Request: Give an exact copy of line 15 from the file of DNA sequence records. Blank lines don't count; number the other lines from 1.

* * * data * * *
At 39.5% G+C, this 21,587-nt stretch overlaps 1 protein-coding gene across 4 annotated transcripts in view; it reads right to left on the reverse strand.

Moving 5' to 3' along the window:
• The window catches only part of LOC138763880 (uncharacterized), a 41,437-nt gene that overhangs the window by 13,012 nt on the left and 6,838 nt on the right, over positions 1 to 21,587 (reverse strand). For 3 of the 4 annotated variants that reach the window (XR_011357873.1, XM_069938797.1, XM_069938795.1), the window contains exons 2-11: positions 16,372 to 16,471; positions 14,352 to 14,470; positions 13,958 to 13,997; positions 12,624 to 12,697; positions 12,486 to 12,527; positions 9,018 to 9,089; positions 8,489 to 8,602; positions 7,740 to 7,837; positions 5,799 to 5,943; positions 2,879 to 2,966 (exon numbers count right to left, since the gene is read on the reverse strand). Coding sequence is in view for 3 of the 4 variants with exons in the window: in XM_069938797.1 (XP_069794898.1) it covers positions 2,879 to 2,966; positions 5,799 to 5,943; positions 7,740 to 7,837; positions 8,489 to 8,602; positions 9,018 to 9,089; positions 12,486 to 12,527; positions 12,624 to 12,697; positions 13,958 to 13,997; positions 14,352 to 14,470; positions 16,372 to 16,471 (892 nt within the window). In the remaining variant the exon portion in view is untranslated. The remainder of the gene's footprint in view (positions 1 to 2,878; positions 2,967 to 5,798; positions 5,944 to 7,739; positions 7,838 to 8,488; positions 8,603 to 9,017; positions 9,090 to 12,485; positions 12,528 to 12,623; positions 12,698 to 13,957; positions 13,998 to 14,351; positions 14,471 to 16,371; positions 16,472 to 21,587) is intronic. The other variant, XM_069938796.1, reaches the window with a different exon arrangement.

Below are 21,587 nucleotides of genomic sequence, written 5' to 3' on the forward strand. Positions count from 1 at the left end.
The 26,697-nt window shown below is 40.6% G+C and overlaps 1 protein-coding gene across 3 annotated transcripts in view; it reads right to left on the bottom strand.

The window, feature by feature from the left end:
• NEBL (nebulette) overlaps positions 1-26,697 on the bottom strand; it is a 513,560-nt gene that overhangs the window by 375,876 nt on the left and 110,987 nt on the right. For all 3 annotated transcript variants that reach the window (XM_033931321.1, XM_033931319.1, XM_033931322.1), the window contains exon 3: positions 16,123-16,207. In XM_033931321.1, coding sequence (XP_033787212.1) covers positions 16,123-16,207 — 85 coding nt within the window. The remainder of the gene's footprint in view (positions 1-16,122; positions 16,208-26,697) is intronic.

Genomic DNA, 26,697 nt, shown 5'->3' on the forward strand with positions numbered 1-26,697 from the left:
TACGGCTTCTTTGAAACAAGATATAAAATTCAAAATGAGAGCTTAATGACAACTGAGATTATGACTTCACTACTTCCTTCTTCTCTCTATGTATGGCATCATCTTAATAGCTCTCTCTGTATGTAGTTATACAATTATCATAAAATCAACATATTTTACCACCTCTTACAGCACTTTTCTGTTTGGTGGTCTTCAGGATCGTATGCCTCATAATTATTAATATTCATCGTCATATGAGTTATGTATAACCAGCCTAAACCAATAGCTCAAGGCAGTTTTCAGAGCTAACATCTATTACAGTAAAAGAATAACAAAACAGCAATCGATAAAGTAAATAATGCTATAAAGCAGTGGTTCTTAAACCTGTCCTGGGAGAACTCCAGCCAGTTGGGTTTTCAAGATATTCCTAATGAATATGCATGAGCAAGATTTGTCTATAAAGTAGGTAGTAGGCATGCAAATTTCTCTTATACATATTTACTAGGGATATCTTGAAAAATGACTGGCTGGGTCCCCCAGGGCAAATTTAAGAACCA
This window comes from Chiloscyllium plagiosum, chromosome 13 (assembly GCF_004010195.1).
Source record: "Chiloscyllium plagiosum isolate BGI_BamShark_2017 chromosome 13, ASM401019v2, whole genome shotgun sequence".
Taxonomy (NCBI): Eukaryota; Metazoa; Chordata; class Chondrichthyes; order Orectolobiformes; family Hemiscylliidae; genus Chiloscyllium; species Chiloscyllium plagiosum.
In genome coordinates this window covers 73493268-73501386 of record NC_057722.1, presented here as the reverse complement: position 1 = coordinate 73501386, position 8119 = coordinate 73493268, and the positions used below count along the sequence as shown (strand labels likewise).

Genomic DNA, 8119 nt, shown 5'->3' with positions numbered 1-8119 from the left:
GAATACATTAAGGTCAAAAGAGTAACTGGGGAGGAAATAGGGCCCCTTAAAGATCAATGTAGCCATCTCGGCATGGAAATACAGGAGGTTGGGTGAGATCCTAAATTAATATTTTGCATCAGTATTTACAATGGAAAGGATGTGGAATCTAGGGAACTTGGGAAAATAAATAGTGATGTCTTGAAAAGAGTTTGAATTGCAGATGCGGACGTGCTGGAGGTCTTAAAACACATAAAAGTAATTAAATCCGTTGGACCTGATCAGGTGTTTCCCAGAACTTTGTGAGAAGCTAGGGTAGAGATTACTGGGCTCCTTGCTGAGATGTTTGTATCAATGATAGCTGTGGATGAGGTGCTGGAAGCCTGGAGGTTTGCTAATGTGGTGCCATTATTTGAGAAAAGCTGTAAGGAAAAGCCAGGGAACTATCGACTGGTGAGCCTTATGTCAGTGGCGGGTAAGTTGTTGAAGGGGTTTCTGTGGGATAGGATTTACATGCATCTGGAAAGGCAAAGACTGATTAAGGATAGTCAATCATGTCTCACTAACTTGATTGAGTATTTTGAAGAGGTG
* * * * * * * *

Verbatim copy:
GAATACATTAAGGTCAAAAGAGTAACTGGGGAGGAAATAGGGCCCCTTAAAGATCAATGTAGCCATCTCGGCATGGAAATACAGGAGGTTGGGTGAGATCCTAAATTAATATTTTGCATCAGTATTTACAATGGAAAGGATGTGGAATCTAGGGAACTTGGGAAAATAAATAGTGATGTCTTGAAAAGAGTTTGAATTGCAGATGCGGACGTGCTGGAGGTCTTAAAACACATAAAAGTAATTAAATCCGTTGGACCTGATCAGGTGTTTCCCAGAACTTTGTGAGAAGCTAGGGTAGAGATTACTGGGCTCCTTGCTGAGATGTTTGTATCAATGATAGCTGTGGATGAGGTGCTGGAAGCCTGGAGGTTTGCTAATGTGGTGCCATTATTTGAGAAAAGCTGTAAGGAAAAGCCAGGGAACTATCGACTGGTGAGCCTTATGTCAGTGGCGGGTAAGTTGTTGAAGGGGTTTCTGTGGGATAGGATTTACATGCATCTGGAAAGGCAAAGACTGATTAAGGATAGTCAATCATGTCTCACTAACTTGATTGAGTATTTTGAAGAGGTG